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Old July 13, 2012, 12:26 PM   #1
Stressfire
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RCBS Uniflow Accuracy?

Well, I loaded up my first live batch last night - only 20, that way if I screwed up, it wasn't a huge waste of resources.

Anyways, following recommendations of forum and books to down-load a bit when new, I set up scale (Lyman Ohaus D5) for 4.2 grains and adjusted the screw (bolt?knob?) on the Uniflow Powder Measure until what was being dumped weighed out correctly.

As I went along, I was measuring every 5th round or so (sometimes more often) and was finding that while many weighed perfect at 4.2, I was getting variations up to 4.5-4.6. It is probable that some loads were seated in that "higher than I wanted" condition.

While I don't believe I am in any danger of an overload, I would think the powder measure would be a little more accurate than that. Are these 1/10 - 3/10 gr. variations acceptable or is there an adjustment I am missing? Or is there something wrong that needs to be examined?
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Old July 13, 2012, 12:40 PM   #2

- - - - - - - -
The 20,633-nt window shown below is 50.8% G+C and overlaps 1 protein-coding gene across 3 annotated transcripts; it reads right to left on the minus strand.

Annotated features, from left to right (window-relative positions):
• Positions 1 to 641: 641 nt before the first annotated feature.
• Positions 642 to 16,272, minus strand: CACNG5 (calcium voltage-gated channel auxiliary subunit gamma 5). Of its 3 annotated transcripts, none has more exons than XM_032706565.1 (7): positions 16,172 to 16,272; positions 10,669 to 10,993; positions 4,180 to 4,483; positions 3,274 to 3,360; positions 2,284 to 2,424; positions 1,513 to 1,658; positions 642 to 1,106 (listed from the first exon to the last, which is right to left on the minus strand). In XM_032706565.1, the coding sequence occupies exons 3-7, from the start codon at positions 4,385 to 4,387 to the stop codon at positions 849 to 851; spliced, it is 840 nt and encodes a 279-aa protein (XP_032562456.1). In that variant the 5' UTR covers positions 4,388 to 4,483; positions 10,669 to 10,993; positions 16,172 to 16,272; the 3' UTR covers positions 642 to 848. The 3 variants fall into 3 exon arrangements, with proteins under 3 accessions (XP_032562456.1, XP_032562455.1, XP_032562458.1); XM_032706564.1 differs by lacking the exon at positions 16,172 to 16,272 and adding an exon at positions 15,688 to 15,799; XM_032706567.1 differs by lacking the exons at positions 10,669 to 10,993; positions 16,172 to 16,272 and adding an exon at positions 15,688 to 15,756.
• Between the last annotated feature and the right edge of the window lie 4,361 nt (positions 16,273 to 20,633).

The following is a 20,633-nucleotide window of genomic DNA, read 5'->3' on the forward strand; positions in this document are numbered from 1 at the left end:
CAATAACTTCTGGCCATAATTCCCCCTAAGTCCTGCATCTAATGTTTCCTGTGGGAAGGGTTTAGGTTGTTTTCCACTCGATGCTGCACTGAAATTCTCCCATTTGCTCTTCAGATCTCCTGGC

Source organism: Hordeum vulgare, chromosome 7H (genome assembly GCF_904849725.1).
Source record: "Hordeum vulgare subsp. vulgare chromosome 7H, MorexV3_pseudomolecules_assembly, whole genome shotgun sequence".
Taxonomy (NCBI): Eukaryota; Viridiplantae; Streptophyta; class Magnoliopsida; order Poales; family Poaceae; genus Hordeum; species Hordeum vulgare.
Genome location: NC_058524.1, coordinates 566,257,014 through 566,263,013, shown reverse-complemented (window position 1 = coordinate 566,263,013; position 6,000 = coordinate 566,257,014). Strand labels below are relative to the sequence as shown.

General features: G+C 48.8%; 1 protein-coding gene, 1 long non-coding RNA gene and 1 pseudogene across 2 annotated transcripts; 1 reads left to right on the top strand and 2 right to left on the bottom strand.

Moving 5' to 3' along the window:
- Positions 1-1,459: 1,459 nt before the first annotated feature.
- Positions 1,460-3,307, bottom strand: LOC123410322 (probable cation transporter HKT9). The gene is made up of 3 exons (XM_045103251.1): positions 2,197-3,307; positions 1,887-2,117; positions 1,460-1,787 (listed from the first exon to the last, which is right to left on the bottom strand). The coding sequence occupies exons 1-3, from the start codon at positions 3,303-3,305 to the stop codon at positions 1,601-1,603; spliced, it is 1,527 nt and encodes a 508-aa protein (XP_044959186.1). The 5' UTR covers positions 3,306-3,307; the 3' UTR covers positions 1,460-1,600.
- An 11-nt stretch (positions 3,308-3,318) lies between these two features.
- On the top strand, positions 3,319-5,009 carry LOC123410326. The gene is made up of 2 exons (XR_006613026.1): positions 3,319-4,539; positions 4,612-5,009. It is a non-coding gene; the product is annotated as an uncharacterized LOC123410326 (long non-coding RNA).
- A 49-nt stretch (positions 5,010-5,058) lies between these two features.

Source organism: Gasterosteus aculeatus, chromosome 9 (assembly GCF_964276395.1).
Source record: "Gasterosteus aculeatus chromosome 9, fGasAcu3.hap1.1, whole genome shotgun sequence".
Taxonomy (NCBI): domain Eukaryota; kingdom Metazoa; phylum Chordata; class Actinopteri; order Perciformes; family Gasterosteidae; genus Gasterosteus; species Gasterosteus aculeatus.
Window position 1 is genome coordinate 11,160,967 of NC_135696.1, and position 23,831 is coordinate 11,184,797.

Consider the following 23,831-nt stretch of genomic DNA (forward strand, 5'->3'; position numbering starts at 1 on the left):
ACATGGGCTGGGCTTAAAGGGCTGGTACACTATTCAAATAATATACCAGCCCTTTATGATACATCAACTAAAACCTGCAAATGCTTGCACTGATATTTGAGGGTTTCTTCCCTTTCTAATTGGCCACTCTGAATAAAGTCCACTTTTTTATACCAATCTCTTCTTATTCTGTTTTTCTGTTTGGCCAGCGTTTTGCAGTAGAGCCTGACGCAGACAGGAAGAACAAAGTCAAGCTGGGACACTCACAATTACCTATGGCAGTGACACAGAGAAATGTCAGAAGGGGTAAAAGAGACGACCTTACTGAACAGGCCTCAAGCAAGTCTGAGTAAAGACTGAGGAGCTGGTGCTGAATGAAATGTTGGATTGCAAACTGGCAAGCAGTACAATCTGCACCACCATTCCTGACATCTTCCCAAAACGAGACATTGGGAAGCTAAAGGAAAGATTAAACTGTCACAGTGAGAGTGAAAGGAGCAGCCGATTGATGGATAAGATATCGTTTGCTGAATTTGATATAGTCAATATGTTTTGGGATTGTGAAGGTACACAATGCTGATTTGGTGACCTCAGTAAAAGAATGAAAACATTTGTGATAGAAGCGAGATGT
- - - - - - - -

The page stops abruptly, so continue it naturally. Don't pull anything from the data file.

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Do you have a baffle in it? What type of powder... ball, flake, stick? How long is the drop tube? Are you "cutting" powder at the throw end? Is the bottle full and do you top it off as you go? What is the humidity in your area? Some or none may be applicable.

Perhaps you need to develop a more consistent "throw" when moving the lever. The speed of movement and the upper and lower "taps" should be as repeatable as possible.

1/10th a grain variation (or less) should be the norm... not, according to your numbers, as much as 4/10ths.

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Old July 13, 2012, 01:05 PM   #3
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Quote:
Perhaps you need to develop a more consistent "throw" when moving the lever. The speed of movement and the upper and lower "taps" should be as repeatable as possible.
+1 you should be checking every charge till you are sure you are consistent.
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Old July 13, 2012, 01:08 PM   #4